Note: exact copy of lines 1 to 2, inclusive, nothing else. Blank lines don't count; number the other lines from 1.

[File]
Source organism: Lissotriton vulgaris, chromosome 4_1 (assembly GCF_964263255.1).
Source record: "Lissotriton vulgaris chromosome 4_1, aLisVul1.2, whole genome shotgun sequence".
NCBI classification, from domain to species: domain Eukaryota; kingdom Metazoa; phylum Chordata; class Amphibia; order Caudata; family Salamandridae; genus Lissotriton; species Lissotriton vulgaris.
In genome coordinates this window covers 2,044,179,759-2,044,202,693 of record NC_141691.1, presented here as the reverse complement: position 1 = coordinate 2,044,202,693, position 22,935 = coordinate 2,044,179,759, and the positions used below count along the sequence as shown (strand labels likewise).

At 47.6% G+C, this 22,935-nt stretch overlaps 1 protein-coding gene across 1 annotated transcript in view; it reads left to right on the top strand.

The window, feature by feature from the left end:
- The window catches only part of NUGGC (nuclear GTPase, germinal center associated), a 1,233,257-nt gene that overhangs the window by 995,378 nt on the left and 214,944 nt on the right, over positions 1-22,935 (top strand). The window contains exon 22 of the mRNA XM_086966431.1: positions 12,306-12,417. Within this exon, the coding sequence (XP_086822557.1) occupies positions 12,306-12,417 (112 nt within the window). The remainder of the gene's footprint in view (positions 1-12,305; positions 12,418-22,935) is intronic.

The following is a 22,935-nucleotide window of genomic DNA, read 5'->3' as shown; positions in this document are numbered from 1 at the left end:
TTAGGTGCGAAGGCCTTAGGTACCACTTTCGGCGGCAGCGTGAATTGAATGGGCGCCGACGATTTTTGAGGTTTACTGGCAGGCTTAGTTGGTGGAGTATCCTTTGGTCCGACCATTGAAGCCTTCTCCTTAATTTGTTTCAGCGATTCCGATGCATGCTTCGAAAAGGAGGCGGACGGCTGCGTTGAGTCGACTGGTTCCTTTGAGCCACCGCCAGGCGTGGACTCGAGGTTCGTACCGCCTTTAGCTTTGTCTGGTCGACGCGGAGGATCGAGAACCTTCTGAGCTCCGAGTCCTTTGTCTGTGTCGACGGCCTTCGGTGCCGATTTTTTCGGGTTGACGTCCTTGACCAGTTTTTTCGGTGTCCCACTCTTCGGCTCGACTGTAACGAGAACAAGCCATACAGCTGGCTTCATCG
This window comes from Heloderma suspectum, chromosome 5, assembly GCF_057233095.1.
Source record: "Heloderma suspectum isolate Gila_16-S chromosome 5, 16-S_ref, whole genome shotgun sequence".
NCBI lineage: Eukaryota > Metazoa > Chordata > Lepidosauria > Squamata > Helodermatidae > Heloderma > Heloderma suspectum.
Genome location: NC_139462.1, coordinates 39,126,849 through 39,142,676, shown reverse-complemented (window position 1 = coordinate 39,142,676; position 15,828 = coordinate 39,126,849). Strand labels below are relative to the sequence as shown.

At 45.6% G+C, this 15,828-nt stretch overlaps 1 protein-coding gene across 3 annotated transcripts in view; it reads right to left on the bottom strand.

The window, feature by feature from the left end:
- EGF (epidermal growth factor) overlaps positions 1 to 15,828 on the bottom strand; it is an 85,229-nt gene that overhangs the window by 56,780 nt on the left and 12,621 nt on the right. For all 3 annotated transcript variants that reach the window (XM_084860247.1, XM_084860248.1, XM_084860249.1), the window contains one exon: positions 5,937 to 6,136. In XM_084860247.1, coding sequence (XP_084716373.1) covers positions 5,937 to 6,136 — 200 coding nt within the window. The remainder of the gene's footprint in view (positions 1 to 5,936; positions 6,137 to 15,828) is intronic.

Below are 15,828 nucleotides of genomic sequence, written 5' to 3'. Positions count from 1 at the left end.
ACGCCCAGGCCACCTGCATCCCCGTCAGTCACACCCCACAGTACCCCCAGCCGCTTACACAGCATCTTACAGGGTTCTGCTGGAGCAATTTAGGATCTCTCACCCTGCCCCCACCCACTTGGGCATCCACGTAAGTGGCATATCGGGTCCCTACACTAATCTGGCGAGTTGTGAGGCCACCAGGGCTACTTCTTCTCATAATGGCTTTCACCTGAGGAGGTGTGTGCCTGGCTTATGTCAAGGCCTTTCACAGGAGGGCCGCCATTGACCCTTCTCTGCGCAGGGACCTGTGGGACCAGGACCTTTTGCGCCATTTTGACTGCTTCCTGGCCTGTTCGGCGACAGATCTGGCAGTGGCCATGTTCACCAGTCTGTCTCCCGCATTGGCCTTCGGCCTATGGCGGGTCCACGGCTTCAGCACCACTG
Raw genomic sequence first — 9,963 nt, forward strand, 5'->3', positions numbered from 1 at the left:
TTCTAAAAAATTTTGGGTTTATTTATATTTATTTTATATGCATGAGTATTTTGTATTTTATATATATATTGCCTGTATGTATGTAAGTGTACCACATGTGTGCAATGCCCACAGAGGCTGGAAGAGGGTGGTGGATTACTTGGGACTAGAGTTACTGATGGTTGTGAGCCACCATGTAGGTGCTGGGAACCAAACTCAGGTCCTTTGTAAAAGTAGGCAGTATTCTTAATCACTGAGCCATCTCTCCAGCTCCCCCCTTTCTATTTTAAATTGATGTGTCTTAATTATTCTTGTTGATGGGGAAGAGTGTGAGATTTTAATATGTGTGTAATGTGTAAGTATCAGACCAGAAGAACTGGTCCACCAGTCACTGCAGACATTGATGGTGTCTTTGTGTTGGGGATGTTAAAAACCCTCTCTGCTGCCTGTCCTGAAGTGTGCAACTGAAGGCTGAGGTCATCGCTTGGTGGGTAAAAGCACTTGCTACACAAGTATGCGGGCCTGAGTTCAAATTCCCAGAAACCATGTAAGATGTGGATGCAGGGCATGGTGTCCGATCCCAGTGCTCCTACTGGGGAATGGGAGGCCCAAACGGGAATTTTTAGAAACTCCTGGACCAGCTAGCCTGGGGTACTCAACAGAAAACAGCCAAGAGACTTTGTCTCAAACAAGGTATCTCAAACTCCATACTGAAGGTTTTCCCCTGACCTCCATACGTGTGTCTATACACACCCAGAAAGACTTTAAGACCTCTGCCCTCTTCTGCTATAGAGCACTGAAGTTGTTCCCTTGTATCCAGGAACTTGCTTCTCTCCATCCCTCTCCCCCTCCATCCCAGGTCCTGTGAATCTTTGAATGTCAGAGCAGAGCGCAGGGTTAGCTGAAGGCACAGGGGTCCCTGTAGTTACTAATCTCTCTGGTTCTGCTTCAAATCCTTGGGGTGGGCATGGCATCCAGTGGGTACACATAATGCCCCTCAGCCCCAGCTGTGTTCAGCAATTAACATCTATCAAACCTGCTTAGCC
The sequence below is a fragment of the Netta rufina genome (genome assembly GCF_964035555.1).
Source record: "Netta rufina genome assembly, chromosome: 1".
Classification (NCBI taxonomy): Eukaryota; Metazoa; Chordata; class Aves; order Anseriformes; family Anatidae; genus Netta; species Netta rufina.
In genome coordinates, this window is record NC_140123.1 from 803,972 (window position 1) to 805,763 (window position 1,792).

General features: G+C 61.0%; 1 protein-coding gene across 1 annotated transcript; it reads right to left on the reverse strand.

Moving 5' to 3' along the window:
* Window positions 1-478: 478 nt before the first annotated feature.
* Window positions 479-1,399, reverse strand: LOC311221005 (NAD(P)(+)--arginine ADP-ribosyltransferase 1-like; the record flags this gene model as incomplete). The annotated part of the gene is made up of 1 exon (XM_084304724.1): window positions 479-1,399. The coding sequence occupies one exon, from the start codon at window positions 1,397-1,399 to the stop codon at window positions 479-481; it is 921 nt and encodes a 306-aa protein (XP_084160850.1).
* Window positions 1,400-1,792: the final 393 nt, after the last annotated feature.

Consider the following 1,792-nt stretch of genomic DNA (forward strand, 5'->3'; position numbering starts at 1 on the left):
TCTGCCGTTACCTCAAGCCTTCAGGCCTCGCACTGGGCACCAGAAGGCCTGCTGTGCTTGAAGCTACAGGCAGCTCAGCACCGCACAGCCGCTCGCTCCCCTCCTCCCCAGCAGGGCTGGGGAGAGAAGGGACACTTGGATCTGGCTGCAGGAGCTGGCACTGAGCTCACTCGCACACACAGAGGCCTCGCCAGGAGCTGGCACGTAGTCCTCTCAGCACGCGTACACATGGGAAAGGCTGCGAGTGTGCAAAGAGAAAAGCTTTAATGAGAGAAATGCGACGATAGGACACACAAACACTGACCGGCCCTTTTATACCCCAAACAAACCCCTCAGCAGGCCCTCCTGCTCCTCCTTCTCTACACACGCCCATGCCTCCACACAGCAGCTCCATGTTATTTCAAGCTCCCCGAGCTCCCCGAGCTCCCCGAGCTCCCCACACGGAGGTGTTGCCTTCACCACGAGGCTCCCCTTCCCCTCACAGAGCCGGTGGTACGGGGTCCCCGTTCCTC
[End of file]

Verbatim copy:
Source organism: Lissotriton vulgaris, chromosome 4_1 (assembly GCF_964263255.1).
Source record: "Lissotriton vulgaris chromosome 4_1, aLisVul1.2, whole genome shotgun sequence".